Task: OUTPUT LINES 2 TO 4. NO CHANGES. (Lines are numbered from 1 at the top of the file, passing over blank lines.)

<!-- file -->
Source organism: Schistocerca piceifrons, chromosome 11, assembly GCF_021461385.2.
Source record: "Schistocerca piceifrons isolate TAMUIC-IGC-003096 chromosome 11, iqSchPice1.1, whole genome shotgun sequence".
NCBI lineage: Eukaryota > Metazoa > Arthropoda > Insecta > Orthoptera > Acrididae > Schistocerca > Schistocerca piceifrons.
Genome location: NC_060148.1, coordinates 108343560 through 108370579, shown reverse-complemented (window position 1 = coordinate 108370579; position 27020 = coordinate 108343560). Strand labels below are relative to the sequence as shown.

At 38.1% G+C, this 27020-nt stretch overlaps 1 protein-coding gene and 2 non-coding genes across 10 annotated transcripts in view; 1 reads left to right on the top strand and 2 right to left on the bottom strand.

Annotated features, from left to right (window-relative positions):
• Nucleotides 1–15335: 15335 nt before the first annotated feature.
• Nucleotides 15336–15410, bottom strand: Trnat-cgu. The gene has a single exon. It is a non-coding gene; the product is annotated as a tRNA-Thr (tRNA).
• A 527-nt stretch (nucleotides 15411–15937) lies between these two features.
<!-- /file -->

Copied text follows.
Source record: "Schistocerca piceifrons isolate TAMUIC-IGC-003096 chromosome 11, iqSchPice1.1, whole genome shotgun sequence".
NCBI lineage: Eukaryota > Metazoa > Arthropoda > Insecta > Orthoptera > Acrididae > Schistocerca > Schistocerca piceifrons.
Genome location: NC_060148.1, coordinates 108343560 through 108370579, shown reverse-complemented (window position 1 = coordinate 108370579; position 27020 = coordinate 108343560). Strand labels below are relative to the sequence as shown.